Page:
Selling Your Business: Virtual Data Rooms—Part III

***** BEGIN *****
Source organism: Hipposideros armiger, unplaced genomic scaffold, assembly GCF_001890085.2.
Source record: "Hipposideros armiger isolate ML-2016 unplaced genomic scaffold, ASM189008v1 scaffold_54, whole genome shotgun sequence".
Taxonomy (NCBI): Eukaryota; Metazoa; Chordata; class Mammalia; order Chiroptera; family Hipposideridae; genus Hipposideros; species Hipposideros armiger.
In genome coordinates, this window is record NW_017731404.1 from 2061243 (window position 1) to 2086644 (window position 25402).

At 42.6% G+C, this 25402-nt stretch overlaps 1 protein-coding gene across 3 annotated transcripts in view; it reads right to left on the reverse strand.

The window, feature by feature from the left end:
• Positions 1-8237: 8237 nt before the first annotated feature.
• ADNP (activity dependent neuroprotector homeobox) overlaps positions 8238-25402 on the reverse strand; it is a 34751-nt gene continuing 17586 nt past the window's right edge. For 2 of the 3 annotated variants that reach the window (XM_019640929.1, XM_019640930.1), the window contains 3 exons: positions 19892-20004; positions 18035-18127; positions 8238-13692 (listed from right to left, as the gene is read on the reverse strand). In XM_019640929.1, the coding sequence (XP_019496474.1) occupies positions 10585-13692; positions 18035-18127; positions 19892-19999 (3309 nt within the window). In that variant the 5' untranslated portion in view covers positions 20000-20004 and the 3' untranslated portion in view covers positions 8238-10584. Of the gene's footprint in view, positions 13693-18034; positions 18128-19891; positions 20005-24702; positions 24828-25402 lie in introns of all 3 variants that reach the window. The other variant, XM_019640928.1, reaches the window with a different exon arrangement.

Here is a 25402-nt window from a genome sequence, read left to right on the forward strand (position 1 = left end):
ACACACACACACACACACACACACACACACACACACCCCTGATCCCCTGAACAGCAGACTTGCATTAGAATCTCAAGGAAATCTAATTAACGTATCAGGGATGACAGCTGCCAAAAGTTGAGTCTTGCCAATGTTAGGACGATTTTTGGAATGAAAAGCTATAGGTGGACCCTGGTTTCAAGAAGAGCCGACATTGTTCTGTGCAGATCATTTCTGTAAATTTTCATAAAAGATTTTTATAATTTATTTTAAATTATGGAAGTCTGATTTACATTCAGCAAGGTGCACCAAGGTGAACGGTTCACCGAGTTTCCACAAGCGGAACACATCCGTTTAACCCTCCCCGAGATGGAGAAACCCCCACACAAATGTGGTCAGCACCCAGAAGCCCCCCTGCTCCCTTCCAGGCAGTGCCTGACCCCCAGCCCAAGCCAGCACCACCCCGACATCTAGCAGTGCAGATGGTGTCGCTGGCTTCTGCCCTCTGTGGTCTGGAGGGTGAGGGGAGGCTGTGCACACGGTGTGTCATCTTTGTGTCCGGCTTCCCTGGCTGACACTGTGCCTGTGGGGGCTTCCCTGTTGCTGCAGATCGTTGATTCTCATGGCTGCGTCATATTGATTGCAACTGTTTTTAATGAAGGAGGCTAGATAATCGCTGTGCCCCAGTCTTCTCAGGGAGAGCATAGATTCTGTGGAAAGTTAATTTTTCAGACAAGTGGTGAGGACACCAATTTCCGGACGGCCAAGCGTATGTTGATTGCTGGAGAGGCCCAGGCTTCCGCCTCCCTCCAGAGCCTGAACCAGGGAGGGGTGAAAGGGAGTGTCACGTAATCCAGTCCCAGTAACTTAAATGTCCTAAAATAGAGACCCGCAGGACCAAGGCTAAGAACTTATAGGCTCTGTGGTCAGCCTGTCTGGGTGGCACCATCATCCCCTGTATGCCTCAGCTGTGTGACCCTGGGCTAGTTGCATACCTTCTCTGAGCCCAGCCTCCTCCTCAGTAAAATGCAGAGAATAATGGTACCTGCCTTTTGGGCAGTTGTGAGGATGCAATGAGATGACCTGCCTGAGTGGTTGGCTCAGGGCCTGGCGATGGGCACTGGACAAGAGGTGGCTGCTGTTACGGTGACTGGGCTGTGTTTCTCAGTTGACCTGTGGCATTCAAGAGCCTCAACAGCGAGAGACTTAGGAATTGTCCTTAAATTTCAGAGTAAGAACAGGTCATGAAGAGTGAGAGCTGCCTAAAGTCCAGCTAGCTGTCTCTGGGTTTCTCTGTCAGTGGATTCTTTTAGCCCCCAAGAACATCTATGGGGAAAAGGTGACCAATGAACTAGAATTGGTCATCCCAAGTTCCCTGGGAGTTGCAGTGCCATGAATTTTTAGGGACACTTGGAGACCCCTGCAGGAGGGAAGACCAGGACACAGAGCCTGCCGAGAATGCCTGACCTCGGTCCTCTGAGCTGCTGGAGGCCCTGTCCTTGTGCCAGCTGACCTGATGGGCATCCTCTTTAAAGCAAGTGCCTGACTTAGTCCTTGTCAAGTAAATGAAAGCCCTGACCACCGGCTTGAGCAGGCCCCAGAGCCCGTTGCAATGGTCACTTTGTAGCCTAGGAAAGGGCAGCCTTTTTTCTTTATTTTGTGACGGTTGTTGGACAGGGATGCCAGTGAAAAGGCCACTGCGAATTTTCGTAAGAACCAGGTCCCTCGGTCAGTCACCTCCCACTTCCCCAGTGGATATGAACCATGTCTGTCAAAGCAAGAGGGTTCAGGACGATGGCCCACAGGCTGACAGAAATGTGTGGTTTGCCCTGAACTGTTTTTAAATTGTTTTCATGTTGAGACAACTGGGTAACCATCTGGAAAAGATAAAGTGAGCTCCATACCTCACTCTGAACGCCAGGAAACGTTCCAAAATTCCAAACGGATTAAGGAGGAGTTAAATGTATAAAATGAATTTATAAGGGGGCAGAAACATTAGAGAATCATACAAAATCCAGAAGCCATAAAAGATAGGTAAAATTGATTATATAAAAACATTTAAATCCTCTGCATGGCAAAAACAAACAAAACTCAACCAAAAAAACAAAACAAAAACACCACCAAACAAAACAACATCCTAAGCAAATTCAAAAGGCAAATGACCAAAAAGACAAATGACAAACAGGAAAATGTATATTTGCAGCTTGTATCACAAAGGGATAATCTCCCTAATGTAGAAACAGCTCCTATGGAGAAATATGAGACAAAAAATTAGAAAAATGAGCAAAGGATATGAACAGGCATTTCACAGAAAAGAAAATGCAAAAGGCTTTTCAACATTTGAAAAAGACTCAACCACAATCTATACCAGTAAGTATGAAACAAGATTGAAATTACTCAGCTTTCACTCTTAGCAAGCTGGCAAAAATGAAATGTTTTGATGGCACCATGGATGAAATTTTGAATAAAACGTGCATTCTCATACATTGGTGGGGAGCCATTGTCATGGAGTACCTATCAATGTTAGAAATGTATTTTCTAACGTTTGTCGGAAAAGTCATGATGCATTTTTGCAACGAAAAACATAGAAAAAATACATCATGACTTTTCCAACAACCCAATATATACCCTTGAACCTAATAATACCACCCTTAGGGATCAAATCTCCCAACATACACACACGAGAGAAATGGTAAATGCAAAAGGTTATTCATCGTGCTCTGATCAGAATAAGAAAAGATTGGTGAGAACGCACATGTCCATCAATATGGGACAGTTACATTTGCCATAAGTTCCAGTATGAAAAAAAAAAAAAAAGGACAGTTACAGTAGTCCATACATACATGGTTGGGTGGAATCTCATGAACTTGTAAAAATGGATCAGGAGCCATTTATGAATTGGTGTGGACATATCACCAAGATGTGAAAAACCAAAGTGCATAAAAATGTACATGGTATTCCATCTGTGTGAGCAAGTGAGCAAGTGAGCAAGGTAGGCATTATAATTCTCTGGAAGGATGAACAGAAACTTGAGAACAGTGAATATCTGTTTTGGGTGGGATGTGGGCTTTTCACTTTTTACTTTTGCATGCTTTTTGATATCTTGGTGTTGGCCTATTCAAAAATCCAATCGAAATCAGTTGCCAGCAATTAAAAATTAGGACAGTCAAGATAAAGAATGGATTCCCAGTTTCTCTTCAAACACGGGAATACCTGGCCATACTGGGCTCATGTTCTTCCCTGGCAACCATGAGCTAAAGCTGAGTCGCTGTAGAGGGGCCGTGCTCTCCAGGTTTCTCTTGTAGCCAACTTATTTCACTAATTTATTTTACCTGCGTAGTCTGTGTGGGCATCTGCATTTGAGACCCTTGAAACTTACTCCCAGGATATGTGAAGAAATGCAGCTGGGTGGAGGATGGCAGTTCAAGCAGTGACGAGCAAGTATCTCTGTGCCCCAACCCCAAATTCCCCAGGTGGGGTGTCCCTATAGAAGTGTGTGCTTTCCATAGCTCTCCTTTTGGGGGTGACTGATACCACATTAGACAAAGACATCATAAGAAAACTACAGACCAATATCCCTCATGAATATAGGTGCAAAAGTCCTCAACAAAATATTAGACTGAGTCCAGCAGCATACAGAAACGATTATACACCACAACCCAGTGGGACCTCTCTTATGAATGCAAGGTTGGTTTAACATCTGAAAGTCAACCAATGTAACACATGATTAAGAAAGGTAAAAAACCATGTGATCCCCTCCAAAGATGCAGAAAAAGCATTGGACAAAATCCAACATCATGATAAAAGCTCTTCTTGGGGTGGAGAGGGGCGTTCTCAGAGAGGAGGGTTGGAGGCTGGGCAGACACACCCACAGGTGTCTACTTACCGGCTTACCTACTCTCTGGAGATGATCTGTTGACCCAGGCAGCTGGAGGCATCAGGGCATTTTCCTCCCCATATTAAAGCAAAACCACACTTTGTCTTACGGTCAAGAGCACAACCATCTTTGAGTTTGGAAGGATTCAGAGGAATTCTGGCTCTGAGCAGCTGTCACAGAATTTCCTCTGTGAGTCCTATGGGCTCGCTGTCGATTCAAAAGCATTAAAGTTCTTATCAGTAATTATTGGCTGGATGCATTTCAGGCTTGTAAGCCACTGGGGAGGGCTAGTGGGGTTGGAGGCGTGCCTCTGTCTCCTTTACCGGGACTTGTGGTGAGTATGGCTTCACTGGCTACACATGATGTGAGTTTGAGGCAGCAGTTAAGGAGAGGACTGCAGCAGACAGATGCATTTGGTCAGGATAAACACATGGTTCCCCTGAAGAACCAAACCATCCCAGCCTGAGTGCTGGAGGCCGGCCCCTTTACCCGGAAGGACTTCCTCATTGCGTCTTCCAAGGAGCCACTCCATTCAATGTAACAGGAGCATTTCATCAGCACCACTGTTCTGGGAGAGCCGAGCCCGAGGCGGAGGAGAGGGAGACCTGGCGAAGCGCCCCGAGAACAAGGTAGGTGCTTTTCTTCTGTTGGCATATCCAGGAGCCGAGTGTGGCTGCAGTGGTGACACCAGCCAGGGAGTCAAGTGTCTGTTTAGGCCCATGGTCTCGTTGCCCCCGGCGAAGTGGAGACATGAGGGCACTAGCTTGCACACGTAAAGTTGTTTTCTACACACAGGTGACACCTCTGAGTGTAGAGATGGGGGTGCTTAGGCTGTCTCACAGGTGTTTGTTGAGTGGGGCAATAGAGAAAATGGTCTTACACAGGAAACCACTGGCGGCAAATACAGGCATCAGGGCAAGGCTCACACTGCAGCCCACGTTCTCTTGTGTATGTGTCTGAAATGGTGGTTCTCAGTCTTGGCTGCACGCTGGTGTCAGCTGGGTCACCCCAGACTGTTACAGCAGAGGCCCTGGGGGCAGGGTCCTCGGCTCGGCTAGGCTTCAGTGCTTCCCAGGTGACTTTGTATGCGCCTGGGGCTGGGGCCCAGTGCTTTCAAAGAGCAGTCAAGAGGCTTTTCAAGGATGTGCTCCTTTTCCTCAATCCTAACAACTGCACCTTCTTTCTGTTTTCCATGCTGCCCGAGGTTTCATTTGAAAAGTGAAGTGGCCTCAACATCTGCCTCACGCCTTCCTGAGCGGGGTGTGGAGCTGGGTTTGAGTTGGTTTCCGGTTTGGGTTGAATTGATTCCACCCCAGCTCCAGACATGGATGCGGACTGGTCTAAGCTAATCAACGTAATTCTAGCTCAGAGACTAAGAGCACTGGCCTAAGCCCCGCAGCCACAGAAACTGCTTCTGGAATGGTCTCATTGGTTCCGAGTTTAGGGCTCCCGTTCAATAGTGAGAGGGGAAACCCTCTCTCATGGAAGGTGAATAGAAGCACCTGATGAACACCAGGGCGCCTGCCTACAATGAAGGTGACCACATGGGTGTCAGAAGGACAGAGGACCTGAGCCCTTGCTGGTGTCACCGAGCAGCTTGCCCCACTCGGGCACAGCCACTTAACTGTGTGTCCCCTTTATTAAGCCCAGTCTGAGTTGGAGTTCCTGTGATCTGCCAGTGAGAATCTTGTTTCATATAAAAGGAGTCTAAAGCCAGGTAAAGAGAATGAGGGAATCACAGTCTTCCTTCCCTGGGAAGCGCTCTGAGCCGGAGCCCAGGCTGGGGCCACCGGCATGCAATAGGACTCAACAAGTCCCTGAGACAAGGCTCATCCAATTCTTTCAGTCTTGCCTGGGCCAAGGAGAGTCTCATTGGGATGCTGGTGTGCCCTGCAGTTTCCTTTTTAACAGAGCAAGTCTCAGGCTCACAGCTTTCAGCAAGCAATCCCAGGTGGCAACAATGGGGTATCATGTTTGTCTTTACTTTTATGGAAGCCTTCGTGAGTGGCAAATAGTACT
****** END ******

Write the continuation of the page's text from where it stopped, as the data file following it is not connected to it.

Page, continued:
Posted by Annette TrippWho is looking out for the company?You have decided to sell the company. You have engaged the investment banker and have started soliciting expressions of interest.  The investment banker is ready to set up the virtual data room (VDR)—an efficient method of distributing information about the company.Who will host the VDR?  If the investment banker hosts the VDR itself, does its engagement letter cover liabilities and allocation of risk for data breaches, destruction and other relevant items?  If the investment banker uses a third party to host the VDR, who are the contracting parties—the company and the VDR vendor or the investment company and the VDR vendor?It is not uncommon for the investment banker to contract with a vendor and pass through the costs to the company as a deal expense — but in that case, who is watching out for the interests of the company?  Does the VDR agreement provide for all the protections that the company would need?  Has the company been provided with information about security practices and procedures of the vendor?   Does the company know and understand the limitations of liability that are contained in the VDR agreement?These are all questions that can be answered if the company enters into the VDR agreement directly.  In that case the company is able to confirm for itself that its concerns are covered or if the company will need to take steps independently to enhance security and to take data breach preparations (including withholding ultra-sensitive information from the data room or taking steps to anonymize it).  If, for whatever reason, the direct contract option is not available, the company should nonetheless be involved in reviewing and negotiating the terms and conditions of the VDR contract so that its interests are addressed.